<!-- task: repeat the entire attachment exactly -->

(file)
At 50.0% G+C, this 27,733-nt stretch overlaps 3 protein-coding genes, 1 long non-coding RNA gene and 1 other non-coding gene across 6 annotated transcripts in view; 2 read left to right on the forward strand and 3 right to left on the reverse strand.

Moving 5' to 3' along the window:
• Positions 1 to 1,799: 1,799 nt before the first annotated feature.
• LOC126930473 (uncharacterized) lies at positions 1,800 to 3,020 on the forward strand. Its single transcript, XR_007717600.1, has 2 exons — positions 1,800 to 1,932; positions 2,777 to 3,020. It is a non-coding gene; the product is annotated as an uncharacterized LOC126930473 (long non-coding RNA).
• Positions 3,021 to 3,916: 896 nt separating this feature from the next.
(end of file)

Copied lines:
At 50.0% G+C, this 27,733-nt stretch overlaps 3 protein-coding genes, 1 long non-coding RNA gene and 1 other non-coding gene across 6 annotated transcripts in view; 2 read left to right on the forward strand and 3 right to left on the reverse strand.

Moving 5' to 3' along the window:
• Positions 1 to 1,799: 1,799 nt before the first annotated feature.
• LOC126930473 (uncharacterized) lies at positions 1,800 to 3,020 on the forward strand. Its single transcript, XR_007717600.1, has 2 exons — positions 1,800 to 1,932; positions 2,777 to 3,020. It is a non-coding gene; the product is annotated as an uncharacterized LOC126930473 (long non-coding RNA).
• Positions 3,021 to 3,916: 896 nt separating this feature from the next.